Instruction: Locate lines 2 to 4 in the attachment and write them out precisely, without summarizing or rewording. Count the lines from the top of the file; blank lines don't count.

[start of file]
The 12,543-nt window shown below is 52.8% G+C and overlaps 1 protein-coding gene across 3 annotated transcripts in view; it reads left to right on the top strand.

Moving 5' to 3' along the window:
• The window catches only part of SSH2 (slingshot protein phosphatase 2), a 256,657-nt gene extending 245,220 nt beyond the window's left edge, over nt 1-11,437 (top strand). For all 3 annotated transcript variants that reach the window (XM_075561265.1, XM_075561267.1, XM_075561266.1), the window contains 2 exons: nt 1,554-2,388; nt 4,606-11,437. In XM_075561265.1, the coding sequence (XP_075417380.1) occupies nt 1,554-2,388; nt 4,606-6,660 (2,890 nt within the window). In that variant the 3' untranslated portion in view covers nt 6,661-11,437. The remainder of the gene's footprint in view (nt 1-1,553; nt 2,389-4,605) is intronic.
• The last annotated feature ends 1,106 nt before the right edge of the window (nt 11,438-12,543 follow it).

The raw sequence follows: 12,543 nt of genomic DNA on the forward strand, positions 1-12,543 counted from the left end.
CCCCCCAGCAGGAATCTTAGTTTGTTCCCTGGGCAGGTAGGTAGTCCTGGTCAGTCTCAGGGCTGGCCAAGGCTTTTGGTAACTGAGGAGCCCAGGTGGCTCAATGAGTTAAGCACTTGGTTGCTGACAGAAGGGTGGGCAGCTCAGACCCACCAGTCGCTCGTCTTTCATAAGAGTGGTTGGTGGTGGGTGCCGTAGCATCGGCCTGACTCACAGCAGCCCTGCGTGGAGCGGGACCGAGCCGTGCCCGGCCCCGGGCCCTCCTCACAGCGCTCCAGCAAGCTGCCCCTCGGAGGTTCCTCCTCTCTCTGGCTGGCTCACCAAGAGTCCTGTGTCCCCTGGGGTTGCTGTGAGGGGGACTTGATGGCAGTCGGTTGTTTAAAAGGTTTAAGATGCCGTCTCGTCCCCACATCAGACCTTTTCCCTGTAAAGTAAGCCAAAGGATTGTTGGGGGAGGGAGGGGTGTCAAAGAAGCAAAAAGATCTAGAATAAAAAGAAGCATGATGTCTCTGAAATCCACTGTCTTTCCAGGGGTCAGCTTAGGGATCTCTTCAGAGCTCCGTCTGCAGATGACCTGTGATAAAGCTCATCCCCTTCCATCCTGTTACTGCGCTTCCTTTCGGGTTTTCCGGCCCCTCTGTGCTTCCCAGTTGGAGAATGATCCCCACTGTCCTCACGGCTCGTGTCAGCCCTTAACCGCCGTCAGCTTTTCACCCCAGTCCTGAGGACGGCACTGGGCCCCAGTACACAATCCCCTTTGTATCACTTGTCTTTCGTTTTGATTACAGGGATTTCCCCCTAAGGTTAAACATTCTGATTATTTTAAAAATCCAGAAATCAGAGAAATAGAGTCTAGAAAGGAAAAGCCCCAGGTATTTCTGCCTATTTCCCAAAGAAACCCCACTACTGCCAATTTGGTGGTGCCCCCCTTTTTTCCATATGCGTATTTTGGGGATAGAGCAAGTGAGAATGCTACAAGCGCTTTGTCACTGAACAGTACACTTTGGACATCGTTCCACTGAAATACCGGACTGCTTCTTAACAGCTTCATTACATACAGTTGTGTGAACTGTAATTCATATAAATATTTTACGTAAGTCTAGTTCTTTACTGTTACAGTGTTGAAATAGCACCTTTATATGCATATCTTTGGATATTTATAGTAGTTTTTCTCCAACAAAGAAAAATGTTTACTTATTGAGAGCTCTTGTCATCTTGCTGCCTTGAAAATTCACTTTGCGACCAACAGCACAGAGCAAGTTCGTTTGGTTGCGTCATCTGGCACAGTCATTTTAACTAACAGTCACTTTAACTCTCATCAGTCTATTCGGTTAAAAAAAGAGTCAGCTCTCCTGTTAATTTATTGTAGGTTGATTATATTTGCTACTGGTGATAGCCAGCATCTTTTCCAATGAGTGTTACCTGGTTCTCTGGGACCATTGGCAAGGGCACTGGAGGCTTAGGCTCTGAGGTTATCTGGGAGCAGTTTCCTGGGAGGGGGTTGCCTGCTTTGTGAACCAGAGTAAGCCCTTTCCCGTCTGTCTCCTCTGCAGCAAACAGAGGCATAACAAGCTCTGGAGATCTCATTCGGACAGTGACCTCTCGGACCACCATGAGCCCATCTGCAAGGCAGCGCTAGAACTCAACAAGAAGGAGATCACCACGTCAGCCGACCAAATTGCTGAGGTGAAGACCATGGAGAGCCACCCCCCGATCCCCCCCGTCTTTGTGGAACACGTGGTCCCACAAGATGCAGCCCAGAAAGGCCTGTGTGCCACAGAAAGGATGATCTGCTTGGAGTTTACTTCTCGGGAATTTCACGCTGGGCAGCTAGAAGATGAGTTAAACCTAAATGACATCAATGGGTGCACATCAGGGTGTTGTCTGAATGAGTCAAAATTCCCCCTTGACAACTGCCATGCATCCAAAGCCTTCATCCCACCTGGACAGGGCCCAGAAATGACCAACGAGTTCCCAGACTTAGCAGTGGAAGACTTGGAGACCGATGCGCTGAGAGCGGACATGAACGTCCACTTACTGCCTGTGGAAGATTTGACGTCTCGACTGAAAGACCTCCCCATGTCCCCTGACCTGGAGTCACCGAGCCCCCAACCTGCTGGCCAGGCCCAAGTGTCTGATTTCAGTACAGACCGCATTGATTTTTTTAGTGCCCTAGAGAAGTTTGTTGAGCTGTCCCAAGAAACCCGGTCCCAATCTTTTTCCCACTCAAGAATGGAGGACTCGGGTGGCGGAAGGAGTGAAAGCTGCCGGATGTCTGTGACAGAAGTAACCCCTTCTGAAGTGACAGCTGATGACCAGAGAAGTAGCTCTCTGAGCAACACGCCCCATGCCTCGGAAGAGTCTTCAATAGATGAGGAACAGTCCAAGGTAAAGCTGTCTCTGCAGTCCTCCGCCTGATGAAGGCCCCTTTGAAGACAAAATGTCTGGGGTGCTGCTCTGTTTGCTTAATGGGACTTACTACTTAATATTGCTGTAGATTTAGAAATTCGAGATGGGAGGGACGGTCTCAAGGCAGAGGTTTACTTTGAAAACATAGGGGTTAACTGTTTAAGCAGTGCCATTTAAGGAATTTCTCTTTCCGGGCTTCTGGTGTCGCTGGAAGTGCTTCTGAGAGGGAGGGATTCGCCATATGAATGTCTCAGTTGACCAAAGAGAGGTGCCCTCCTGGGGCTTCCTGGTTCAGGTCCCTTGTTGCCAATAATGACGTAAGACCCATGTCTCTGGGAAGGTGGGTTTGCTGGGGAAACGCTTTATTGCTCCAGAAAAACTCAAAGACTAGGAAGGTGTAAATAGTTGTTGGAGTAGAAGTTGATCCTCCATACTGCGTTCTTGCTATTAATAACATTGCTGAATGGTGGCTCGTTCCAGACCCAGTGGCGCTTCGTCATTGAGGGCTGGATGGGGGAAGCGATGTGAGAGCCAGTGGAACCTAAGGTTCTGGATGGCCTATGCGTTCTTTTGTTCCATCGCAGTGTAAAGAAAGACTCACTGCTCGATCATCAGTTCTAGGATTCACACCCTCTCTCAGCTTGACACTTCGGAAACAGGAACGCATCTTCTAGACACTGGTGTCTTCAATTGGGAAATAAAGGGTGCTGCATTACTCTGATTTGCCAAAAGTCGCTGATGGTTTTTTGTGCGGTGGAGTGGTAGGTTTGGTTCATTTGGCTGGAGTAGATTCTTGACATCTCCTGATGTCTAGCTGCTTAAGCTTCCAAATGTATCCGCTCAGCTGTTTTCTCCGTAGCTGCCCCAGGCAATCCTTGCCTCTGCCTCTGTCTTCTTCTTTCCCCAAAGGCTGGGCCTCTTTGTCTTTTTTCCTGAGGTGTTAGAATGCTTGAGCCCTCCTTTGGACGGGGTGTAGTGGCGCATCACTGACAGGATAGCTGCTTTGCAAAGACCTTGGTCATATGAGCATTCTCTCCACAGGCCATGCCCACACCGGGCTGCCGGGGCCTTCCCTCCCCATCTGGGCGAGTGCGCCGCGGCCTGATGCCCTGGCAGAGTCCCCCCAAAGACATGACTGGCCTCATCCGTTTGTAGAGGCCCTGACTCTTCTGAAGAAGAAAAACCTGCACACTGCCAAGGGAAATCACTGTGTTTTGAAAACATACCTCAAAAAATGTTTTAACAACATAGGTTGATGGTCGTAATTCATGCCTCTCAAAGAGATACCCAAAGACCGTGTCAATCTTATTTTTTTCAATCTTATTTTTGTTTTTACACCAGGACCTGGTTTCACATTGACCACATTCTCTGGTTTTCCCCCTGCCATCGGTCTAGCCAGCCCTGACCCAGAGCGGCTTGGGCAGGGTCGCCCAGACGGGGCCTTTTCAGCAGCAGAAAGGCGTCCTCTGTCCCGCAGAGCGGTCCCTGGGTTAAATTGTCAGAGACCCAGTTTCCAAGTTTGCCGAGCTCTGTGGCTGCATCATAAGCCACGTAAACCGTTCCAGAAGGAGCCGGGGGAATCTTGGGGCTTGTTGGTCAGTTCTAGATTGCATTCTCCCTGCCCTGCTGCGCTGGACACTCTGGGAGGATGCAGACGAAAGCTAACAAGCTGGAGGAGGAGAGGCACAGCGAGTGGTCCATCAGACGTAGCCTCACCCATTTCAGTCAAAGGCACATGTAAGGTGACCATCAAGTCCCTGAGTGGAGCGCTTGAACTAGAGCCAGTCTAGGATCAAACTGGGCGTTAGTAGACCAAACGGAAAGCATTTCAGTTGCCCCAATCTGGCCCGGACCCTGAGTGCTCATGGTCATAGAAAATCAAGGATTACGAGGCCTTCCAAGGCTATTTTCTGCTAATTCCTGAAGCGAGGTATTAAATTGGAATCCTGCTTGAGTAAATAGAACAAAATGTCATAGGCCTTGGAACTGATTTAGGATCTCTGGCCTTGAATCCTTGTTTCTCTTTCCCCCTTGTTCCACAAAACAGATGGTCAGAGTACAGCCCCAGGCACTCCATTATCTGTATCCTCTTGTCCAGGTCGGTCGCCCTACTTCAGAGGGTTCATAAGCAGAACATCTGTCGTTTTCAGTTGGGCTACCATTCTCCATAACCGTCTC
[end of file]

Moving 5' to 3' along the window:
• The window catches only part of SSH2 (slingshot protein phosphatase 2), a 256,657-nt gene extending 245,220 nt beyond the window's left edge, over nt 1-11,437 (top strand). For all 3 annotated transcript variants that reach the window (XM_075561265.1, XM_075561267.1, XM_075561266.1), the window contains 2 exons: nt 1,554-2,388; nt 4,606-11,437. In XM_075561265.1, the coding sequence (XP_075417380.1) occupies nt 1,554-2,388; nt 4,606-6,660 (2,890 nt within the window). In that variant the 3' untranslated portion in view covers nt 6,661-11,437. The remainder of the gene's footprint in view (nt 1-1,553; nt 2,389-4,605) is intronic.
• The last annotated feature ends 1,106 nt before the right edge of the window (nt 11,438-12,543 follow it).